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Will Brexit Undermine U.K. Participation in the General Data Protection Regulation and the U.S./E.U. Privacy Shield?

The June 23, 2016 Brexit referendum outcome in the U.K. does create uncertainty about whether the U.K. will continue to follow EU data protection laws, including implementation of the E.U.'s new General Data Protection Regulation (“GDPR”), scheduled to become effective on May 25, 2018. Furthermore, the recently negotiated new U.S./E.U. Privacy Shield, intended to replace the E.U.-invalidated Safe Harbor, faces an uncertain future in the U.K. as well if it is not an available framework for multinational businesses to do business in the U.K. For example, Microsoft stated in an open letter in May, 2016 to its 5000 U.K. employees before the Brexit vote that the U.K.'s EU membership was one of the factors that attracted Microsoft to make investments in the U.K., including in a new data center. One important future signal will be whether the U.K. opts to join the European Economic Area, or otherwise maintains significant trade with the EU, in which case the U.K. would necessarily need to comply with EU privacy regulations. If not, the U.K. would still need to develop its own data protection network. However, because at least two years must elapse before the U.K. can formally exit the EU under Article 50 of the Treaty of Lisbon, and even that two year period does not commence until formal notice is given, both the GDPR (in May 2018) and the Privacy Shield are likely to be in place in the U.K. before any actual exit from the EU occurs. And many observers believe that any law that Britain adopts will likely be similar to the GDPR, since a non-member country's data protection regime must be deemed “adequate” by the EU for businesses in that non-member country to exchange data and to do business within the EU. In short, nothing is going to change immediately, and because Brexit won’t likely be completed for years, the Privacy Shield could well be implemented in the U.K. for personal data transfers from the U.K. to the U.S. well before actual withdrawal is completed. It also may take years to negotiate and complete agreements, and enactment of alternative U.K. data privacy laws.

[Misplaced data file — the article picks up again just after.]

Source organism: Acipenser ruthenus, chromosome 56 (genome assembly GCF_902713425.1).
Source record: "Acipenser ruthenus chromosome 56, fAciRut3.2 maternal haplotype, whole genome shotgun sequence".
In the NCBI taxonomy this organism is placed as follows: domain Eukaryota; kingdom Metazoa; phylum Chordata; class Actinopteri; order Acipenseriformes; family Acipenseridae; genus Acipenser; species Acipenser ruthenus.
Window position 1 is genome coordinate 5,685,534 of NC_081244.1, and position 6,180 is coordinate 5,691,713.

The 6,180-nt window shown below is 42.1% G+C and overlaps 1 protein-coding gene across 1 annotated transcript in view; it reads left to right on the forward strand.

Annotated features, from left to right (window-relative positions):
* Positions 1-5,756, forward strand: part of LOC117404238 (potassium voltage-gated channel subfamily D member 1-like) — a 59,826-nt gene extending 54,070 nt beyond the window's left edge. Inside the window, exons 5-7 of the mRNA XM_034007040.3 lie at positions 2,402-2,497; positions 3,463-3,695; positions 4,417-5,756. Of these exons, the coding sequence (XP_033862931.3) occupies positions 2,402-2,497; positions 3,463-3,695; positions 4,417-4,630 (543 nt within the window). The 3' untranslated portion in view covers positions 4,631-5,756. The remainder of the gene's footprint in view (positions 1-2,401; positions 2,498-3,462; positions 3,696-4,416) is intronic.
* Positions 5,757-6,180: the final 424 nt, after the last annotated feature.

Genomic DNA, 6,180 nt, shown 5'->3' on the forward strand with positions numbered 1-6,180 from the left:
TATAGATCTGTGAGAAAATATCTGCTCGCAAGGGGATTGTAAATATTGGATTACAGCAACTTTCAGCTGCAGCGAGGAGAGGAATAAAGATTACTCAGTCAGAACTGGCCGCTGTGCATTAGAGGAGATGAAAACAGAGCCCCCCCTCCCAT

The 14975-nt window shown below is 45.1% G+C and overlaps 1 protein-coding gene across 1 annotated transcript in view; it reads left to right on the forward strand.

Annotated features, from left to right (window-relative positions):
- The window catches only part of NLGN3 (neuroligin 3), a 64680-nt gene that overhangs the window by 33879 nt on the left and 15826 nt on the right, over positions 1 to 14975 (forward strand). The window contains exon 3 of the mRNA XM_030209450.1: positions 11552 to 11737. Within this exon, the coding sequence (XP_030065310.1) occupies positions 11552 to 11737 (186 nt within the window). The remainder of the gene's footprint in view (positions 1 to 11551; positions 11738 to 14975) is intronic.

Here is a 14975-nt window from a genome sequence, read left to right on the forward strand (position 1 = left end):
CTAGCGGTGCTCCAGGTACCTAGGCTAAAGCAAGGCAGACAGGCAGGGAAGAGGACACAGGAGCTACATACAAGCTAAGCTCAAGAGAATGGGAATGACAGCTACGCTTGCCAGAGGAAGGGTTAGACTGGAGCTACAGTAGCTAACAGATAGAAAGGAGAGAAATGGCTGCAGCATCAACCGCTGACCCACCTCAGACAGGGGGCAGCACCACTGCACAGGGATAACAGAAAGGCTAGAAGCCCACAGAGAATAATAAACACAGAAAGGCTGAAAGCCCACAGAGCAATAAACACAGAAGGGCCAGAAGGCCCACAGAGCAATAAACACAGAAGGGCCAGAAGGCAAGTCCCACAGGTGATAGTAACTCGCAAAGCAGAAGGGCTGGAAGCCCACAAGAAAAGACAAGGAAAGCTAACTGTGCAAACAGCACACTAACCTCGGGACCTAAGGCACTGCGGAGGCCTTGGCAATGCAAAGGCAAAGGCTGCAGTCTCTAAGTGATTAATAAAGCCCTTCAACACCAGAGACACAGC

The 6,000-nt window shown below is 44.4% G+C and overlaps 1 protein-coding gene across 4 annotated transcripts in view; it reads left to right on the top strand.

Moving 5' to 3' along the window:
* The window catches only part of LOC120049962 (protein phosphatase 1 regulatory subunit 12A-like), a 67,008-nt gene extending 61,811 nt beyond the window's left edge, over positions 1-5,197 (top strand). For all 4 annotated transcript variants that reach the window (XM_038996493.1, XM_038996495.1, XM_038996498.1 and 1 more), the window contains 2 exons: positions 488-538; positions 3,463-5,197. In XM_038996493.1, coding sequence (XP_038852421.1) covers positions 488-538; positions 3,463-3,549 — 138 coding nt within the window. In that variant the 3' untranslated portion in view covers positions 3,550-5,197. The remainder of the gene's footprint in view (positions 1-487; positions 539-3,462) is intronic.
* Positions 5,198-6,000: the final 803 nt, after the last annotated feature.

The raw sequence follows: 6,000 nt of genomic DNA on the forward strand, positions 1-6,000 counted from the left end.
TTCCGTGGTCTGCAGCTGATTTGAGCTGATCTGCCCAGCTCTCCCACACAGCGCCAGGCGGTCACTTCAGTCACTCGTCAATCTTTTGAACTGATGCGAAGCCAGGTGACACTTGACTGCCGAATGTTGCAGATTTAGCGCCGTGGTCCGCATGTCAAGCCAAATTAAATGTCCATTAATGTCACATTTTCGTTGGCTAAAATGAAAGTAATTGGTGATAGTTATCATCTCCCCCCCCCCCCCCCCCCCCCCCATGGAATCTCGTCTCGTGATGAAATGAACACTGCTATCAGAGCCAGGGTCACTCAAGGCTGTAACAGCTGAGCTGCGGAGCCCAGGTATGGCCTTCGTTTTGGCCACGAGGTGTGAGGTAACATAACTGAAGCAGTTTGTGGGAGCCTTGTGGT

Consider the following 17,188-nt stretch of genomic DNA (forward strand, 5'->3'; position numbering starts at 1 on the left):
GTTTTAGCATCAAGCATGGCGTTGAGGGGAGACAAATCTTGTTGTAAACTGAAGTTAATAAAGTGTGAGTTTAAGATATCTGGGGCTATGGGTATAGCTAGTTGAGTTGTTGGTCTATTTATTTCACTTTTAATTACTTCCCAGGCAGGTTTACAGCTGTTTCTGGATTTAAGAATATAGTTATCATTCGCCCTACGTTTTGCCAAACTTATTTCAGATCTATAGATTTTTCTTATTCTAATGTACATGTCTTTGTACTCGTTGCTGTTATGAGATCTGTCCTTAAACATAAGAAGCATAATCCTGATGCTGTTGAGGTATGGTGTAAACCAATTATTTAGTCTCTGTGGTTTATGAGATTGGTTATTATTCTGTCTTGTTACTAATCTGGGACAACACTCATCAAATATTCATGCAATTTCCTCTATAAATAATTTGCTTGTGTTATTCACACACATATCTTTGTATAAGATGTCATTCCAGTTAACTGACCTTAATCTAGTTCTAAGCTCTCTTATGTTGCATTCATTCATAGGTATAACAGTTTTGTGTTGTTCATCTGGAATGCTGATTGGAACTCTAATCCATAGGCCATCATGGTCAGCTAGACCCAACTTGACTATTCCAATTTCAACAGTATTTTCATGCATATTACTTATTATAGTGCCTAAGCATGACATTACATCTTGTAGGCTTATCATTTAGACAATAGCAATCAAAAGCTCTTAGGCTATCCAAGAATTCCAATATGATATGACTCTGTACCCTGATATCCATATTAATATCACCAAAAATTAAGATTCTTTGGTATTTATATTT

See our previous post regarding the text of the U.S./EU Privacy Shield...

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About this Author

Douglas Bonner, Womble Carlyle, communications litigation lawyer, antitrust attorney, government affairs legal counsel, regulatory law

Doug Bonner has more than 20 years of experience representing wireline and wireless telecommunications providers, cable TV, VoIP and broadcast companies in FCC, FTC and state regulatory proceedings, as well as in telecommunications-related litigation. His specific areas of practice include telecommunications and mass media; communications litigation; and antitrust, regulatory and government affairs, relating to the telecom industry.

Doug’s telecom litigation experience includes defending businesses engaged in telemarketing in consumer class...